During Monday’s Board of Governor’s meeting, the Board voted
to purchase a new linear accelerator to better serve the hospital’s
cancer patients. The current linear accelerator, the Varian IX, purchased
in 2006, increased treatment standards to accommodate Intensity Modulated
Radiation Therapy (IMRT). This new standard of care provided Good Samaritan’s
patients with a more uniform radiation dose while limiting to dose to
surrounding tissue. The IX also brought the capability to ‘record
and verify’ treatment parameters, along with the ability to accurately
treat many different kinds of cancers and help ensure patients the highest
quality of care.
In the last 12 years; however, linear accelerator treatment machines have
become even more accurate and
now capable of providing razor-sharp focus to eradicate the cancer target.
Due to these technological advancements, Good Samaritan has decided to
replace the IX with the Varian Edge™.
“The addition of the Varian Edge Radiosurgery System is an exciting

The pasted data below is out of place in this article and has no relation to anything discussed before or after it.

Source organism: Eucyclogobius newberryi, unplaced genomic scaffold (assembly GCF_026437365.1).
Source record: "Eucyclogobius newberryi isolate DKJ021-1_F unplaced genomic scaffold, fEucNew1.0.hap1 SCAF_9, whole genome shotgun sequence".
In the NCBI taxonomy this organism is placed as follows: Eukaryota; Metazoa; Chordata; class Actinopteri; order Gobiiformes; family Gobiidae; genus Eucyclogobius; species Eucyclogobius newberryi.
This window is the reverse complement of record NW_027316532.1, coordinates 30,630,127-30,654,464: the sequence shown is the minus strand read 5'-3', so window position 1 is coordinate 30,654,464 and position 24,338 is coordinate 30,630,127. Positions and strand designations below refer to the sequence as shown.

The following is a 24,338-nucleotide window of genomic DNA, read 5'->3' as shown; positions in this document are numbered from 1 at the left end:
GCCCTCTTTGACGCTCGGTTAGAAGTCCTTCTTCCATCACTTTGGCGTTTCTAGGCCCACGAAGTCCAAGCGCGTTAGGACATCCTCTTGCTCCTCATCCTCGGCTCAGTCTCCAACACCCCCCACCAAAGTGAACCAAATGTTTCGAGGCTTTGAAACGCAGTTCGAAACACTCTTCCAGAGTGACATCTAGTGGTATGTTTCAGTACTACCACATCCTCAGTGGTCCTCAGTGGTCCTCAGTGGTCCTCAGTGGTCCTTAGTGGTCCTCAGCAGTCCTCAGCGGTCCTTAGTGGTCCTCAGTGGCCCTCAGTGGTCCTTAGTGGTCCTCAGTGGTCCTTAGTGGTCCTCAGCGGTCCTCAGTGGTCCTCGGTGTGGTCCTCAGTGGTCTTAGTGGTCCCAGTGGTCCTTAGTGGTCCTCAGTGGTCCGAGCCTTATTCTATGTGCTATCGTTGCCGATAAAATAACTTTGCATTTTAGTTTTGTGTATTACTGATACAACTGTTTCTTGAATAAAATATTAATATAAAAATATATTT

opportunity for Good Samaritan to provide the most state of the art radiation
treatments for our patients,” said Dr. Brian Gebhardt, Radiation
Oncologist. “This system is designed to deliver highly conformal
and accurate radiation doses to tumors in the brain with a technique called
stereotactic radiosurgery as well as increase the speed and precision
of treatments for other tumors throughout the body.” Oncology patients
will also be able to make only one to three visits for radiation treatment
opposed to the two-week course of whole brain irradiation.
“With the edition of the Varian Edge™, we will be able to offer
our patients the most accurate linear accelerator on the market with sub-millimeter
accuracy and less imaging exposure,” said Jane Russell, Director
of Oncology. “I am excited for this addition to our Oncology Department.”
The purchase of the new linear accelerator, which will last Good Samaritan
10 years, will have a total cost of $2.9 million with a three-year return